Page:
Access to primary education provides the foundation upon which the talents of a nation’s youth may grow. Moreover, there exists a strong relationship between primary education and the promotion of such values as gender equality and social mobility. Although an indispensable institution in the contemporary age, crises both man-made and natural threaten primary education across continents. Fortunately, initiatives involving NGOs and governments promise to overcome these impediments, the importance of primary education weighs more as a right rather than a mere privilege.

– Philip Daniel Glass
Photo: Flickr

Education in Bhutan
Nestled underneath the economic powerhouse of China, the Himalayan nation of Bhutan boasts a diverse population that works across the agricultural, industrial and service industries. The service industries command 22 percent of the labor force. Because of this multifaceted workforce, Bhutan’s unemployment rate mulled around 3.2 percent in both 2016 and 2017, while approximately one-eighth of the population lives below the global poverty line. Despite these impressive numbers, education in Bhutan is the one arena where the country suffers. The predominant issue is whether the nation can provide an adequate, consistent education.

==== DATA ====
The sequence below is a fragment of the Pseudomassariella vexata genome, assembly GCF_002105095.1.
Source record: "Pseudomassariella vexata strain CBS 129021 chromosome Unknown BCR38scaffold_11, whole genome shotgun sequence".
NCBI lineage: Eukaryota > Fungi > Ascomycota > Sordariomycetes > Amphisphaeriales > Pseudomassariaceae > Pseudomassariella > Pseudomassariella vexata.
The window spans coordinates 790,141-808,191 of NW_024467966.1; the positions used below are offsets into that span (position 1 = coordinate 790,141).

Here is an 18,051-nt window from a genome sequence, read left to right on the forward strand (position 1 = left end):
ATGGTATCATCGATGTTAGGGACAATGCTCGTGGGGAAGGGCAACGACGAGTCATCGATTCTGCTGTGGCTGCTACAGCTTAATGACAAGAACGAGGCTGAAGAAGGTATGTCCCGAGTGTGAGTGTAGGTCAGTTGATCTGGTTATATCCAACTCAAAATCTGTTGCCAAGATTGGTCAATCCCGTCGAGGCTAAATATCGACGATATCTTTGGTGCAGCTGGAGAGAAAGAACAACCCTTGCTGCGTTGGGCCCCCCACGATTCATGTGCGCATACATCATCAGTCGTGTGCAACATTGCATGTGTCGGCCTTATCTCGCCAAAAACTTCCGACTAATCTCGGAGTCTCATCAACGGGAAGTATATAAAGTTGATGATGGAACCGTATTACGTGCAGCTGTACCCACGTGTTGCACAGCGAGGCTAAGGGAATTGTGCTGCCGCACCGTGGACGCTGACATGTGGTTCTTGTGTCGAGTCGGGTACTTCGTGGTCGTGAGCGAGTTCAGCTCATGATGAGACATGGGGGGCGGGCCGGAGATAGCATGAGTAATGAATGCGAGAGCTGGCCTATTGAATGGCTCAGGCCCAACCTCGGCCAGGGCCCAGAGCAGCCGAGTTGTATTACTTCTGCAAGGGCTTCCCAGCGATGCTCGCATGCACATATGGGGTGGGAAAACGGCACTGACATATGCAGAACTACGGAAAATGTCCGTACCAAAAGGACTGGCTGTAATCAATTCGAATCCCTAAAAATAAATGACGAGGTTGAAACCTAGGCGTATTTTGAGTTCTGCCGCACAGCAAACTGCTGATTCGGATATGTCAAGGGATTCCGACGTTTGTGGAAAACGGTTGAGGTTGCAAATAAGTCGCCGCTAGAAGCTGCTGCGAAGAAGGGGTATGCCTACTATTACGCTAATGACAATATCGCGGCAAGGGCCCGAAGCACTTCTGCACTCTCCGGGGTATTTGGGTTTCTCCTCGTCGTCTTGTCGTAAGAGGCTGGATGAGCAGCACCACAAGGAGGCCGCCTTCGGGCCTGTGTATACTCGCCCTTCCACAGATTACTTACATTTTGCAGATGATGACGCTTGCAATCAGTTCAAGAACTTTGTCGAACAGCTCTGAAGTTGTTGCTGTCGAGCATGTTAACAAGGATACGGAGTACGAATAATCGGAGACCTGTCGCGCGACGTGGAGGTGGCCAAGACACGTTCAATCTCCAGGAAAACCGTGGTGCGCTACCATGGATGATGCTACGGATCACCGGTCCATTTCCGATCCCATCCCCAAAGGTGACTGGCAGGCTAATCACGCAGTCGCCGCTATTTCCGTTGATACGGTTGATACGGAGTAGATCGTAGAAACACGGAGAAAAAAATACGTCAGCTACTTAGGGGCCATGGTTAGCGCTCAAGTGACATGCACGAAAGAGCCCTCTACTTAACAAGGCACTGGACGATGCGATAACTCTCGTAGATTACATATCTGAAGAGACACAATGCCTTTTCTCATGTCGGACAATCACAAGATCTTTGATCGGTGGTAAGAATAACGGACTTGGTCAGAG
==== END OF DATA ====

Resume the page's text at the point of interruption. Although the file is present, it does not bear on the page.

The creation of school systems, both public and private, has a tremendous effect on poverty reduction. According to the Global Partnership for Education, approximately 420 million people would be out of poverty if sufficient secondary education were available to them.

Governmental Infrastructure and Plans

That said, the Bhutanese government has made substantial progress in increasing access to and improving education in Bhutan. Education starts with teachers and professors, and over the past year, Bhutan has seen a 4 percent drop in the number of teachers. In an effort to combat this stark drop and in an attempt to decrease unemployment among the young adult population, Prime Minister Lotay Tshering and his government decided to double the salaries of teachers who remain in the profession for 10 or more years, thus making teaching the highest-paid civil service profession in Bhutan. In addition to this pay-raise, Prime Minister Tshering stated that his government hopes to provide career advancement for teachers, which would, in turn, lead to vast educational improvements.